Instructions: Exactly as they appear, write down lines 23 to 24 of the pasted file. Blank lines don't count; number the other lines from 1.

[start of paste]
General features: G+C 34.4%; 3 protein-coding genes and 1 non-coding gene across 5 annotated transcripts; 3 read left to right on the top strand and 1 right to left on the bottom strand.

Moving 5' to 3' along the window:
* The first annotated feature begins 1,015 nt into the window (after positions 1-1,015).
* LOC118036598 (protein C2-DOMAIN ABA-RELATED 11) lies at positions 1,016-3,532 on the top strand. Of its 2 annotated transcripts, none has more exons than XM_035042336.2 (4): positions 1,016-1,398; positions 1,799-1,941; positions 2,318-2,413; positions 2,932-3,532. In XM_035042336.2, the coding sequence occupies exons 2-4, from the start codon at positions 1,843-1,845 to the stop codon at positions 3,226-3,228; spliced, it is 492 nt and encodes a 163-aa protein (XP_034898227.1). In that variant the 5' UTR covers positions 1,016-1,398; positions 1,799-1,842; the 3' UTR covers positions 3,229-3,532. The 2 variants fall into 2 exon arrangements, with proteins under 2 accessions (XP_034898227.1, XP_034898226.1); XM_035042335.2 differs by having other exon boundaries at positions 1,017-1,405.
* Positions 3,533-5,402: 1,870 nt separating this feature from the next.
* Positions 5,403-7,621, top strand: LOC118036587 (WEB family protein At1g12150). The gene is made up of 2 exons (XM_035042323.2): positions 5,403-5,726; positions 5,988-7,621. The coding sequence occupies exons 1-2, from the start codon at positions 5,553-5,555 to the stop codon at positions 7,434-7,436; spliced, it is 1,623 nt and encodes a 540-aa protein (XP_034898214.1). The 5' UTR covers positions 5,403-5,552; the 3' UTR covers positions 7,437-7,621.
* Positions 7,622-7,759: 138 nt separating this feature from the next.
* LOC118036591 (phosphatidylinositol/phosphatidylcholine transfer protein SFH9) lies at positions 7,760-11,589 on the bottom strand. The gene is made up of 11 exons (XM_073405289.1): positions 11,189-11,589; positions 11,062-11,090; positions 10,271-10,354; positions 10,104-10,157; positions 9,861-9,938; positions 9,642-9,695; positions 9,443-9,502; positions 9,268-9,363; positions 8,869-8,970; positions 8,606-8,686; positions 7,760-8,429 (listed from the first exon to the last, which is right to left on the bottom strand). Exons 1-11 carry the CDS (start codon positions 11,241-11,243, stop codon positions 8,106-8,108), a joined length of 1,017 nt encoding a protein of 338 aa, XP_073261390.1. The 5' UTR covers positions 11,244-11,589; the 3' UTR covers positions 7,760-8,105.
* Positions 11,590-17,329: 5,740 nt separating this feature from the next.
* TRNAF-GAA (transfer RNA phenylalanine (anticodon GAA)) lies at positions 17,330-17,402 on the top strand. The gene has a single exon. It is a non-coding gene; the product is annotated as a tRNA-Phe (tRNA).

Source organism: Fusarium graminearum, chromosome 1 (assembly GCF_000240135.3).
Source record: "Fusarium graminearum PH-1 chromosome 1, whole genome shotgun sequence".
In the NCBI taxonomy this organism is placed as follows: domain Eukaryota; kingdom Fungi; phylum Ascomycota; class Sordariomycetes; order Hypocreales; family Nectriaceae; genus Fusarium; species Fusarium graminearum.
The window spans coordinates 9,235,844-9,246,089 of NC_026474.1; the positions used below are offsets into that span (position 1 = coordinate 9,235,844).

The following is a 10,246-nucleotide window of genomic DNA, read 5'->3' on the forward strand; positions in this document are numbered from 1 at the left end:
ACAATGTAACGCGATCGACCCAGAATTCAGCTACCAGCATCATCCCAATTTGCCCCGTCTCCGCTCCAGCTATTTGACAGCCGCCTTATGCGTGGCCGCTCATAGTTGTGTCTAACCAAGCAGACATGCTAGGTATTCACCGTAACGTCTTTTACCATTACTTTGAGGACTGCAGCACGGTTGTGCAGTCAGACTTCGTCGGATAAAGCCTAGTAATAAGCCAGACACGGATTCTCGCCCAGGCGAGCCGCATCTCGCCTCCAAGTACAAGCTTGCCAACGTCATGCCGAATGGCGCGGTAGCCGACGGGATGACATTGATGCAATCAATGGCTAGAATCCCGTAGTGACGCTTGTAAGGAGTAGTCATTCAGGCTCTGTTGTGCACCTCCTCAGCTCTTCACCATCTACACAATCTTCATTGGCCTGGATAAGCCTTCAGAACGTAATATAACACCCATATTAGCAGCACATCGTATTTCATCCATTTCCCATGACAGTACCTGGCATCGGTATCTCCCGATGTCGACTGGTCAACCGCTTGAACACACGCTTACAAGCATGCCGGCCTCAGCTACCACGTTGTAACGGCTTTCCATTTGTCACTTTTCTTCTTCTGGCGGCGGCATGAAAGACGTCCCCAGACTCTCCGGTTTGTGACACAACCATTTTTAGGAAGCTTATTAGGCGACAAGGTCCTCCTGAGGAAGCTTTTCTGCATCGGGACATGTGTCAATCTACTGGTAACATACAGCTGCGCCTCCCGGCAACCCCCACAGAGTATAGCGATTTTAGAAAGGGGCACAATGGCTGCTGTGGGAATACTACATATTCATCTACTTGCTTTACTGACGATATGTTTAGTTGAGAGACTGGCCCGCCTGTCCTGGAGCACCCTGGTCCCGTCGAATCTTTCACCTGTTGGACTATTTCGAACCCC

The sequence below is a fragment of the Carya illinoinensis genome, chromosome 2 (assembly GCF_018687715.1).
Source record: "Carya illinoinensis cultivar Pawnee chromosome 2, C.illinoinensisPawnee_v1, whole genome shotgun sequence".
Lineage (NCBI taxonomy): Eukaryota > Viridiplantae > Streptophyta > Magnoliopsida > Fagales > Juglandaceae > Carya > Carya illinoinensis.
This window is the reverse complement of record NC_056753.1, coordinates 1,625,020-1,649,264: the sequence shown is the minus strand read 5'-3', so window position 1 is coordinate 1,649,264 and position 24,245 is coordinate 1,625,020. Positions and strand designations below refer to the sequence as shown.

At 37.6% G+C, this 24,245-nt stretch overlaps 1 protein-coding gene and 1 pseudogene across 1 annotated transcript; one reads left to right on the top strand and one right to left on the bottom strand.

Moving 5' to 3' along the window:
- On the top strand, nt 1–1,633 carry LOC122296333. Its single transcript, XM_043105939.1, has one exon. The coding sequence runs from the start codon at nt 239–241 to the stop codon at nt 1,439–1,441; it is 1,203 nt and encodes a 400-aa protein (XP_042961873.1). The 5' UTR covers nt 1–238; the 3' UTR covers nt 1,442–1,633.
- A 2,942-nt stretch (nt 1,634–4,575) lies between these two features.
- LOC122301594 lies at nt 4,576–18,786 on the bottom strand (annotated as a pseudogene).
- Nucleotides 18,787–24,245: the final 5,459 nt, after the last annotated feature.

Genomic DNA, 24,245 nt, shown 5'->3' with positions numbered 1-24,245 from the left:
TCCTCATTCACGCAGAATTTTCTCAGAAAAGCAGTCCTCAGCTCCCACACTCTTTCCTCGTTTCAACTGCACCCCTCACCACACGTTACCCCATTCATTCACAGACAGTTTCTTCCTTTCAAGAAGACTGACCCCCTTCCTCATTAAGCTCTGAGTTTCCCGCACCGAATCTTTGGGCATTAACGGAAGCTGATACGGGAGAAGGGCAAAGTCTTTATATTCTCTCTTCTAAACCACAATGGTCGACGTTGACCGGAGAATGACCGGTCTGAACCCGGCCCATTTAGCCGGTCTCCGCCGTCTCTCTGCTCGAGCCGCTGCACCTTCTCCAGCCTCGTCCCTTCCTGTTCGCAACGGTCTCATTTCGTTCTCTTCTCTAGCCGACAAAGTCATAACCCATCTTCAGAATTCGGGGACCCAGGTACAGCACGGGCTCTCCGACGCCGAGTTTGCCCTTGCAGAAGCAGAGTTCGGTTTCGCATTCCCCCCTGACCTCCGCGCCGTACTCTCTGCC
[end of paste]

- On the top strand, nt 1–1,633 carry LOC122296333. Its single transcript, XM_043105939.1, has one exon. The coding sequence runs from the start codon at nt 239–241 to the stop codon at nt 1,439–1,441; it is 1,203 nt and encodes a 400-aa protein (XP_042961873.1). The 5' UTR covers nt 1–238; the 3' UTR covers nt 1,442–1,633.
- A 2,942-nt stretch (nt 1,634–4,575) lies between these two features.